lineman + rails
This gives you the productivity and organizational benefits of separating out your front-end source code with a first-class build tool in Lineman, but with the convenience of fitting into the typical Rails deployment story.
This repo was pushed to Heroku using the default Rails buildpack and can be demoed here.
Instructions on how to reproduce this repo's setup follows:
the Rails side
Add rails-lineman to your Gemfile.
And configure the app to find your Lineman project. In this repo, that's done in
config.rails_lineman.lineman_project_location = "my-lineman-app"
Alternatively, rails-lineman will look for an environment variable named
the Lineman side
Just add the lineman-rails plugin to your project:
$ npm install --save-dev lineman-rails
This will set up some additional static routes and enable the API proxy. It will also disable the pages task.
When you're developing you'll want to start the Rails app:
$ bundle exec rails s
And separately start the Lineman app, which will proxy back to the Rails app:
$ lineman run
You'll actively develop on Lineman's port (default is localhost:8000) so that you'll be able to access the JS & CSS you're developing under Lineman as if it were layered on top of your Rails views & APIs.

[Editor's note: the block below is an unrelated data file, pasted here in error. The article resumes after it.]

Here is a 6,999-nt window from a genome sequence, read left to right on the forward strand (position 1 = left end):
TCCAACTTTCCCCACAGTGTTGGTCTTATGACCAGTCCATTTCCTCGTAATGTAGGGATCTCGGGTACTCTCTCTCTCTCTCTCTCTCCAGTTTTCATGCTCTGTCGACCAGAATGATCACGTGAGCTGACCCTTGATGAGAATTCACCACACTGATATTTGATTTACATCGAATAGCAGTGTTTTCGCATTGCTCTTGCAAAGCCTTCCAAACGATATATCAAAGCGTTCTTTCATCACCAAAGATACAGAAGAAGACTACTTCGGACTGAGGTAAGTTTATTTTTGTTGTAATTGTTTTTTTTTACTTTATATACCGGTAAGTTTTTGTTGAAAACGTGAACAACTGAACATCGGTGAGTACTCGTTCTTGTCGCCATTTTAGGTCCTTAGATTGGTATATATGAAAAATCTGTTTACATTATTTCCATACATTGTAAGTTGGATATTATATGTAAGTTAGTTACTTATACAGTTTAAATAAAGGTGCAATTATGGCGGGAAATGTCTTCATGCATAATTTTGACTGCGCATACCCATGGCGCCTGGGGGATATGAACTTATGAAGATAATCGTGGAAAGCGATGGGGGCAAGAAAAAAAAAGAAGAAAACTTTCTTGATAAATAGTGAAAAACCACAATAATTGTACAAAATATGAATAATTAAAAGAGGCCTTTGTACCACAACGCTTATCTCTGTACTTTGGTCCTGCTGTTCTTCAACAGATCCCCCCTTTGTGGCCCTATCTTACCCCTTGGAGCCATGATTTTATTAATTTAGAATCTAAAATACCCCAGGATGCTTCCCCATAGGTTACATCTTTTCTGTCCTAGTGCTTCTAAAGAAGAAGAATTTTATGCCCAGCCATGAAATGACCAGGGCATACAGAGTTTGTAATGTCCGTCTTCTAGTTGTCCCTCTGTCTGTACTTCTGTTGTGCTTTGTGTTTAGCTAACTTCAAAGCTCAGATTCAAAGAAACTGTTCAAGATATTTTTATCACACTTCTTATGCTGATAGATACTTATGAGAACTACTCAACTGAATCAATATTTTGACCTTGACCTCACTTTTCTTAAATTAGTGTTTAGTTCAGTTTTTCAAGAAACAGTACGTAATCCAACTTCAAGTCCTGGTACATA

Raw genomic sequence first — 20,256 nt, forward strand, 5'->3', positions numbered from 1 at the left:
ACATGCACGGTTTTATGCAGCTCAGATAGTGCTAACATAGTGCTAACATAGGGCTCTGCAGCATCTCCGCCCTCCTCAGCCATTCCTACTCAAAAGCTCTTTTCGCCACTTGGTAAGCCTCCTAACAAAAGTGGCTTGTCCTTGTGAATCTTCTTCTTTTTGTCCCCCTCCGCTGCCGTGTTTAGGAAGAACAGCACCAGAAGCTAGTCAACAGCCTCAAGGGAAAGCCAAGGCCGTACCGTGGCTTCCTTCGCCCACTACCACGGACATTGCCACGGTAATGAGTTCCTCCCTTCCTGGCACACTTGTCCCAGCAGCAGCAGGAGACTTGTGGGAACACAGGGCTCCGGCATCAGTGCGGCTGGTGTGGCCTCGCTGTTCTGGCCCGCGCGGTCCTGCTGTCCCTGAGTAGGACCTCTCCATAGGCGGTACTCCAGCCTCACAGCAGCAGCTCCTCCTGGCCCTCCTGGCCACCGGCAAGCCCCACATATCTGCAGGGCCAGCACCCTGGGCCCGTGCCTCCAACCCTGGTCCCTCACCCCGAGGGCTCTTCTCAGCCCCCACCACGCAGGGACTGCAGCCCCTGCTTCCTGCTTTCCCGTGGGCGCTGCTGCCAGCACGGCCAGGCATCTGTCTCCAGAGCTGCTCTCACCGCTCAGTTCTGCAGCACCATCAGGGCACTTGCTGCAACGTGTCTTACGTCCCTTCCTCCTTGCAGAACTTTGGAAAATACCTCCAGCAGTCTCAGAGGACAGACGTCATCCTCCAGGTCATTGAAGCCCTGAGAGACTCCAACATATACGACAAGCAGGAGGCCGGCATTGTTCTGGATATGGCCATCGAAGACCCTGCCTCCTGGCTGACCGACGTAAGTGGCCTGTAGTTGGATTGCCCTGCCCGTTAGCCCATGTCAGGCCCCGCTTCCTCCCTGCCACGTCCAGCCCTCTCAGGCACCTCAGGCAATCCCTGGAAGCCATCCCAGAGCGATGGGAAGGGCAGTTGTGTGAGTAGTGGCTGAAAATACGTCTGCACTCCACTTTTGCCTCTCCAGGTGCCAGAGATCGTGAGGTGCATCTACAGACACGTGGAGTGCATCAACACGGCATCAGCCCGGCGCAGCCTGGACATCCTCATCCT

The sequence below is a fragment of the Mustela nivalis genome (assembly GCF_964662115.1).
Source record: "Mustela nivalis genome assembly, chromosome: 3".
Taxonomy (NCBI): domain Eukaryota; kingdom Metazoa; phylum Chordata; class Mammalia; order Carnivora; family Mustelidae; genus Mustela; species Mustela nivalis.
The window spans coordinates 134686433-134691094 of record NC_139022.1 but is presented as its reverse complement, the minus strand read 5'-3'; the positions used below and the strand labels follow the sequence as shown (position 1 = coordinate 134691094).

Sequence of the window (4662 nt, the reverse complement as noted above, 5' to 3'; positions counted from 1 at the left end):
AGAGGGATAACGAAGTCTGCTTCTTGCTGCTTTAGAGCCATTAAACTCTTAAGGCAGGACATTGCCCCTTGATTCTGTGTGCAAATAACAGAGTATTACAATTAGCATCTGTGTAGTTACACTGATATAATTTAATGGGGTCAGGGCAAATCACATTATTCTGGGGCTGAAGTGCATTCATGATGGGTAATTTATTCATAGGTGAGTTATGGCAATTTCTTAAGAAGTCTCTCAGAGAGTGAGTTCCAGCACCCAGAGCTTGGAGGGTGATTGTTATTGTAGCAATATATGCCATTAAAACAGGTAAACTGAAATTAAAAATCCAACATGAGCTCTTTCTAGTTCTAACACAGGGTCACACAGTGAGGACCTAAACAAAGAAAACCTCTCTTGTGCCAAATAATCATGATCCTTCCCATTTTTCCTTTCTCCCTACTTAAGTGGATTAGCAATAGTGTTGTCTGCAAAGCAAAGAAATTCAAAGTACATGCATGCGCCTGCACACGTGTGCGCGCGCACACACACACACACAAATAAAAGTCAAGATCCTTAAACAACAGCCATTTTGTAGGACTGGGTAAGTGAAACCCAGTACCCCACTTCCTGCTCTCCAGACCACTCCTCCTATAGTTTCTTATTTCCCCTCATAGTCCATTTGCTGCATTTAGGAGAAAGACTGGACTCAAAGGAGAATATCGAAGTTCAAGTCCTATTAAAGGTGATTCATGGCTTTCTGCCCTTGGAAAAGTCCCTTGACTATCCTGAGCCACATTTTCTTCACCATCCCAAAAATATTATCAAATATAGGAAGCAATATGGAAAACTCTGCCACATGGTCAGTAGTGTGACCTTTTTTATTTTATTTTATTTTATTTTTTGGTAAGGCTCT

Speaking of Rails views, whenever you want to include the Lineman JS & CSS in a Rails view or layout,
just include it like this in your ERB (in this app, see
If you're cloning this repo to play around, try hitting: localhost:8000/widgets and you should see Lineman's familiar hello world example render properly:
At deploy time, the
rails-lineman gem will wrap the
assets:precompile task such
that the Lineman assets are first built (by default, into
app/assets/stylesheets/lineman). Then the
asset pipeline will compile all of your assets as it normally would into
public/assets. Finally, the Lineman assets are removed from the app so they
don't clutter up your version control.
That is to say, when you precompile assets:
$ RAILS_ENV=production bundle exec rake assets:precompile
You'll see output include your Lineman bundles:
Such that the
public/assets folder looks like:
├── application-76c1a0ca10a36eee991a7b35233c7a93.js ├── application-76c1a0ca10a36eee991a7b35233c7a93.js.gz ├── application-fb85a2e2e5fd3d180c60a66772648703.css ├── application-fb85a2e2e5fd3d180c60a66772648703.css.gz ├── lineman │ ├── app-e3428c9a812e9ed915d331ea97e88357.js │ ├── app-e3428c9a812e9ed915d331ea97e88357.js.gz │ ├── app-fb85a2e2e5fd3d180c60a66772648703.css │ └── app-fb85a2e2e5fd3d180c60a66772648703.css.gz └── manifest-c468cd8d56c4364af6110bc39b00ed40.json
Note that in Rails 4, Rails will by default not serve any static assets out of
public/assets when running in the production environment (leaving that up to
Apache/nginx). To verify this is all working you may need to configure in
config.serve_static_assets = true
Somewhat humorously, rails-lineman will actually try to detect whether it's running on Heroku (by looking for STACK and DYNO environment variables) and will install Node.js and add it to the path so that it can build the lineman project.